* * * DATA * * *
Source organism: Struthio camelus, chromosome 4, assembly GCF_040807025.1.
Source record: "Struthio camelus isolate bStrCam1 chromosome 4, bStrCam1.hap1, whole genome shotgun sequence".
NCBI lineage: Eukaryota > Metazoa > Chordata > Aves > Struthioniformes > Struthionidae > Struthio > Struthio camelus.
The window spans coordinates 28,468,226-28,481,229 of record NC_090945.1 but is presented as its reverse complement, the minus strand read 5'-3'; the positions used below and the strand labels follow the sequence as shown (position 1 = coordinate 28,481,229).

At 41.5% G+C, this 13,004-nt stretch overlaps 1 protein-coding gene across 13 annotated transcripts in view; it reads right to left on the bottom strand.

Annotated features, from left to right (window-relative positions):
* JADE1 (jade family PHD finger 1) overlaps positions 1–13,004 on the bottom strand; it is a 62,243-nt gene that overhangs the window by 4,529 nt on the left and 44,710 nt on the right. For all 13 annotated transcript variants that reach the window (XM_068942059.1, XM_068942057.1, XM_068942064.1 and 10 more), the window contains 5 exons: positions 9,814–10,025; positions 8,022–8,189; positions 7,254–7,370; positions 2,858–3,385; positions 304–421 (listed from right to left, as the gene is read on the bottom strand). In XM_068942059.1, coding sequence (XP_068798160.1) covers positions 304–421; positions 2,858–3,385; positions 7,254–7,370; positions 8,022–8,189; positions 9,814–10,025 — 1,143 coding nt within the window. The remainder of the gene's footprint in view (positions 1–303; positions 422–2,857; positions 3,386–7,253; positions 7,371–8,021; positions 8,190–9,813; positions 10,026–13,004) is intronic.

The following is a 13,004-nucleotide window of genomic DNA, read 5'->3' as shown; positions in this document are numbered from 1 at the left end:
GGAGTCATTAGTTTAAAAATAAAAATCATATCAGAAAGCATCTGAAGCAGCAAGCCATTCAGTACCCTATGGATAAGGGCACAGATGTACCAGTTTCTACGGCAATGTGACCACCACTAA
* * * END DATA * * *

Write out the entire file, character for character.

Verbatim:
Source organism: Struthio camelus, chromosome 4, assembly GCF_040807025.1.
Source record: "Struthio camelus isolate bStrCam1 chromosome 4, bStrCam1.hap1, whole genome shotgun sequence".
NCBI lineage: Eukaryota > Metazoa > Chordata > Aves > Struthioniformes > Struthionidae > Struthio > Struthio camelus.
The window spans coordinates 28,468,226-28,481,229 of record NC_090945.1 but is presented as its reverse complement, the minus strand read 5'-3'; the positions used below and the strand labels follow the sequence as shown (position 1 = coordinate 28,481,229).

At 41.5% G+C, this 13,004-nt stretch overlaps 1 protein-coding gene across 13 annotated transcripts in view; it reads right to left on the bottom strand.

Annotated features, from left to right (window-relative positions):
* JADE1 (jade family PHD finger 1) overlaps positions 1–13,004 on the bottom strand; it is a 62,243-nt gene that overhangs the window by 4,529 nt on the left and 44,710 nt on the right. For all 13 annotated transcript variants that reach the window (XM_068942059.1, XM_068942057.1, XM_068942064.1 and 10 more), the window contains 5 exons: positions 9,814–10,025; positions 8,022–8,189; positions 7,254–7,370; positions 2,858–3,385; positions 304–421 (listed from right to left, as the gene is read on the bottom strand). In XM_068942059.1, coding sequence (XP_068798160.1) covers positions 304–421; positions 2,858–3,385; positions 7,254–7,370; positions 8,022–8,189; positions 9,814–10,025 — 1,143 coding nt within the window. The remainder of the gene's footprint in view (positions 1–303; positions 422–2,857; positions 3,386–7,253; positions 7,371–8,021; positions 8,190–9,813; positions 10,026–13,004) is intronic.

The following is a 13,004-nucleotide window of genomic DNA, read 5'->3' as shown; positions in this document are numbered from 1 at the left end:
GGAGTCATTAGTTTAAAAATAAAAATCATATCAGAAAGCATCTGAAGCAGCAAGCCATTCAGTACCCTATGGATAAGGGCACAGATGTACCAGTTTCTACGGCAATGTGACCACCACTAA